Cyberpunk 2077 Phantom Liberty’s scariest quest was designed to make you feel like a hobbit having a really bad time

Warning: Major Spoilers for Cyberpunk 2077’s Phantom Liberty expansion lie ahead.

If you’ve played through Cyberpunk 2077: Phantom Liberty – I’d can defintely reccomend it if you haven’t – and chosen to side with the Idris Elba-portrayed Solomon Reed, there’s one mission in particular that’s probably ended up burned into your brain. It sees you have to run from a giant robat that can pretty much kill you on sight, and as it turns out, one of its major inspirations was Frodo Baggins having just the worst day ever.

Yes, that Frodo Baggins, the dude from The Lord of the Rings. Your cybernatically-enhanced super-mercernary, with their guns, katana, and/or mantis blades, was basically playing the part of a pint-sized, but courageous fellow from The Shire. You know what, I see it.

Speaking to IGN at GDC, Paweł Sasko, who served as quest director on the original Cyberpunk and is now working on its sequel as associate game director, touched on the quests inspirations while discussing CD Projekt’s general mission design philosophy. Basically, the studio likes to establish a certain theme or genre it wants to mirror of play off with specific stories or sequences, in order to craft ideas that’re easy to convey to a team.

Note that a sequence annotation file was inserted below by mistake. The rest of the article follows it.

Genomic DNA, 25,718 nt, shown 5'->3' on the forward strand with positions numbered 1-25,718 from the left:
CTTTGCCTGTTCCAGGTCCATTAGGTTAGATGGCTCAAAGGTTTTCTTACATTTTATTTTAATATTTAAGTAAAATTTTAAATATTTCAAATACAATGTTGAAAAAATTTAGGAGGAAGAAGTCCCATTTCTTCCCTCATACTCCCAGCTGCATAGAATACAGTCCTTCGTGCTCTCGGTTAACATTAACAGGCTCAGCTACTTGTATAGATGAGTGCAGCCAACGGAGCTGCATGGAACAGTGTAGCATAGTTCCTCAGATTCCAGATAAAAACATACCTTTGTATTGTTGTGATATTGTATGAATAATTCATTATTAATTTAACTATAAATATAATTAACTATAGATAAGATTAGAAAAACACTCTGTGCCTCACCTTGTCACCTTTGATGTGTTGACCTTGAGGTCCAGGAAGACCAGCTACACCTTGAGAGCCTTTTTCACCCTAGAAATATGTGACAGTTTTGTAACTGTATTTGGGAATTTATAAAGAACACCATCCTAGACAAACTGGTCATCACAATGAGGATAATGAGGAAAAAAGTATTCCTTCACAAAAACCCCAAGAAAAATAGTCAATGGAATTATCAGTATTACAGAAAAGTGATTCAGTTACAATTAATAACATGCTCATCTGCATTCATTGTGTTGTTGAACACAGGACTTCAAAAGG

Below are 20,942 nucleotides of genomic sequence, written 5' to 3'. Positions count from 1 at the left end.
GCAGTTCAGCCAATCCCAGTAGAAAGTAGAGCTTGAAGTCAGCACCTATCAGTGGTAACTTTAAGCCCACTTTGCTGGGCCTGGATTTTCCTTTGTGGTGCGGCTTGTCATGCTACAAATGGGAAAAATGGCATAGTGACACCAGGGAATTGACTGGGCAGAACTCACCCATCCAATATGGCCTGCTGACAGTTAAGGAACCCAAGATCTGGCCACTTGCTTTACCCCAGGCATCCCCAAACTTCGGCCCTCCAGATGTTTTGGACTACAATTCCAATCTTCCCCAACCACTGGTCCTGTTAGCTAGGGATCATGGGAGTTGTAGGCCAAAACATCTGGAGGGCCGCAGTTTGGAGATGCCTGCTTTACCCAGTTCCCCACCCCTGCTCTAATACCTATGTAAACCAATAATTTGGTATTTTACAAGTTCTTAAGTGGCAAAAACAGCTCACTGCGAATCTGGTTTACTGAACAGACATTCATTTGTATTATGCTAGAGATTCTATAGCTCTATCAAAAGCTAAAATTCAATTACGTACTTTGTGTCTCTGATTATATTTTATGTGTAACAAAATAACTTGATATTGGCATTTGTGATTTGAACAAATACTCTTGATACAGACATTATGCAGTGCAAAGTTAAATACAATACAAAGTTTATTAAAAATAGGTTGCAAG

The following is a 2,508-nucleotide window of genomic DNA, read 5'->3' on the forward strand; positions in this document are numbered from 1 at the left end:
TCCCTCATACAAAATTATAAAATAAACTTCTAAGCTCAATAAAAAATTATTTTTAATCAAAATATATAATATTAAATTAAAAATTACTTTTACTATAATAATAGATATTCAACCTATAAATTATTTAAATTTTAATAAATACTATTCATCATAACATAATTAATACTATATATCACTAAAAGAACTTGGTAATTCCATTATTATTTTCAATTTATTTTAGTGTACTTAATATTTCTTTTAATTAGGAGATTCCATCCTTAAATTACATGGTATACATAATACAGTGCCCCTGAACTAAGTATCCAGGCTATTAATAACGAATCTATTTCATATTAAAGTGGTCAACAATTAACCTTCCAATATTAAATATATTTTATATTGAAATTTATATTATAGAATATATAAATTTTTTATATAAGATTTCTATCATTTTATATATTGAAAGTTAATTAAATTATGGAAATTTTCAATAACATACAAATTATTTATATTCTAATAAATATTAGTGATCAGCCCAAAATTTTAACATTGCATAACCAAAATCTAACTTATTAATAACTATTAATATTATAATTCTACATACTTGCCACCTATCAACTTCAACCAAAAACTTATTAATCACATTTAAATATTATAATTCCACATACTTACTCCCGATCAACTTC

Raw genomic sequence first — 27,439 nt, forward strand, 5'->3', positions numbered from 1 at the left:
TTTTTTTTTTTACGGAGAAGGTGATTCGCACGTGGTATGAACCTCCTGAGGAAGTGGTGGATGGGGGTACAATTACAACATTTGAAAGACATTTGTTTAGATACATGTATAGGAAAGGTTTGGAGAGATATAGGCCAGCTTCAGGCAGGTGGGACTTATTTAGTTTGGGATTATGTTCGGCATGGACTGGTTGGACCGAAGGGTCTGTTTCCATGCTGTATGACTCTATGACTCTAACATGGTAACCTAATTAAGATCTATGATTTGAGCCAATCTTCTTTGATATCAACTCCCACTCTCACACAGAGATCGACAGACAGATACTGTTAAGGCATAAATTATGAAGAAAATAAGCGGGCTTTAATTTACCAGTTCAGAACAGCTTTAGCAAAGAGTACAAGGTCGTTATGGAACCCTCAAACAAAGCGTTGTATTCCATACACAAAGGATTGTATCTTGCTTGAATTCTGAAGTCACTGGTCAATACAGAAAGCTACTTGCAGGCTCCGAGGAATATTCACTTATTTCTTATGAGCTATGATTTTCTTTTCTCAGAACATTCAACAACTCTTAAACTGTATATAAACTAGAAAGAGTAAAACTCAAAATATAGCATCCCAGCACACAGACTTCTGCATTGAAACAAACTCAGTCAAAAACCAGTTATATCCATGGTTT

For example, with that Phantom Liberty quest, dubbed ‘Somewhat Damaged’, Sasko said: “Entering the Bunker was like entering the [lair] of a monster,” with the scene that introduces the killer robot – Cebrerus – taking inspiration from a bit in LOTR that’s designed to evoke the same kinds of emotions. “It kind of bears resemblance to the moment when Shelob appears in The Lord of the Rings, when she hangs over you, this looming sort of a shadow,” the developer explained.

You can certainly see how communicating aspects of the vision like that, in the same way that the expansion’s main story as a whole was pitched as Cyberpunk, but through the lens of spy fiction. “This is what we started doing,” Sasko explained, “because when you define a genre theme and those guiding principles for your content, it’s so much easier to guide your designers about what they’re supposed to do.”

Giant spidery thing menacing a vertically-challenged lad in a movie, terrifying bot stopping you from reaching Songbird as she gets close to blue screening, just two things in a different hat.

So, there you go. While there might well be more Lord or the Rings allusions in its future works, CDPR’s chief financial officer has recently said that it probably won’t be adding microtransactions to its single player titles any time soon.